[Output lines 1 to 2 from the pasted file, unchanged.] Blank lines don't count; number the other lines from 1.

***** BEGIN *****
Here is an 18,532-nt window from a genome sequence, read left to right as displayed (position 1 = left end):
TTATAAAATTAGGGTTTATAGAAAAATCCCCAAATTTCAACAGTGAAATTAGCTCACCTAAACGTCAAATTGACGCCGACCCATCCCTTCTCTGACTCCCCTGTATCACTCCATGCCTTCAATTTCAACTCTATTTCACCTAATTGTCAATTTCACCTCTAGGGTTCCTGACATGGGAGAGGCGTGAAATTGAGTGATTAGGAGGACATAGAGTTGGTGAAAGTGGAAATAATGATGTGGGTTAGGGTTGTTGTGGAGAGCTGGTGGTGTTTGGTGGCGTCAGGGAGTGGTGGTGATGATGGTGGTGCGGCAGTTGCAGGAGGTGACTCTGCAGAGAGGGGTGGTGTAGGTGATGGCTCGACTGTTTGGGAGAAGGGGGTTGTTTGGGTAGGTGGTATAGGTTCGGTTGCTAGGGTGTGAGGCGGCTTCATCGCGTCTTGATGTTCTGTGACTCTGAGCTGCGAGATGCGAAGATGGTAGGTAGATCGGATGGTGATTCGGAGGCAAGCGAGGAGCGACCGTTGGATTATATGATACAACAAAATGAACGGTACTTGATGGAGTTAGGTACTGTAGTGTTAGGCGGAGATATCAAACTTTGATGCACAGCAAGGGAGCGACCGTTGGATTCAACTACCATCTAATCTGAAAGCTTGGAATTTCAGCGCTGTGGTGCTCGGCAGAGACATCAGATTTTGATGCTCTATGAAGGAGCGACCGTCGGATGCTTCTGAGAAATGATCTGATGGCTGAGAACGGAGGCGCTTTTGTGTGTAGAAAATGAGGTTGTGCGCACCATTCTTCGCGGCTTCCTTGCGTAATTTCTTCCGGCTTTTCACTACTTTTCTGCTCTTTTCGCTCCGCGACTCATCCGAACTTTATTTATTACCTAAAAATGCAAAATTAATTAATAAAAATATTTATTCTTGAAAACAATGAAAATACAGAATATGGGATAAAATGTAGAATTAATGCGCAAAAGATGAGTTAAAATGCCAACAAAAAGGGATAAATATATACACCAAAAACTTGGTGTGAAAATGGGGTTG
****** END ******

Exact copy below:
Here is an 18,532-nt window from a genome sequence, read left to right as displayed (position 1 = left end):
TTATAAAATTAGGGTTTATAGAAAAATCCCCAAATTTCAACAGTGAAATTAGCTCACCTAAACGTCAAATTGACGCCGACCCATCCCTTCTCTGACTCCCCTGTATCACTCCATGCCTTCAATTTCAACTCTATTTCACCTAATTGTCAATTTCACCTCTAGGGTTCCTGACATGGGAGAGGCGTGAAATTGAGTGATTAGGAGGACATAGAGTTGGTGAAAGTGGAAATAATGATGTGGGTTAGGGTTGTTGTGGAGAGCTGGTGGTGTTTGGTGGCGTCAGGGAGTGGTGGTGATGATGGTGGTGCGGCAGTTGCAGGAGGTGACTCTGCAGAGAGGGGTGGTGTAGGTGATGGCTCGACTGTTTGGGAGAAGGGGGTTGTTTGGGTAGGTGGTATAGGTTCGGTTGCTAGGGTGTGAGGCGGCTTCATCGCGTCTTGATGTTCTGTGACTCTGAGCTGCGAGATGCGAAGATGGTAGGTAGATCGGATGGTGATTCGGAGGCAAGCGAGGAGCGACCGTTGGATTATATGATACAACAAAATGAACGGTACTTGATGGAGTTAGGTACTGTAGTGTTAGGCGGAGATATCAAACTTTGATGCACAGCAAGGGAGCGACCGTTGGATTCAACTACCATCTAATCTGAAAGCTTGGAATTTCAGCGCTGTGGTGCTCGGCAGAGACATCAGATTTTGATGCTCTATGAAGGAGCGACCGTCGGATGCTTCTGAGAAATGATCTGATGGCTGAGAACGGAGGCGCTTTTGTGTGTAGAAAATGAGGTTGTGCGCACCATTCTTCGCGGCTTCCTTGCGTAATTTCTTCCGGCTTTTCACTACTTTTCTGCTCTTTTCGCTCCGCGACTCATCCGAACTTTATTTATTACCTAAAAATGCAAAATTAATTAATAAAAATATTTATTCTTGAAAACAATGAAAATACAGAATATGGGATAAAATGTAGAATTAATGCGCAAAAGATGAGTTAAAATGCCAACAAAAAGGGATAAATATATACACCAAAAACTTGGTGTGAAAATGGGGTTG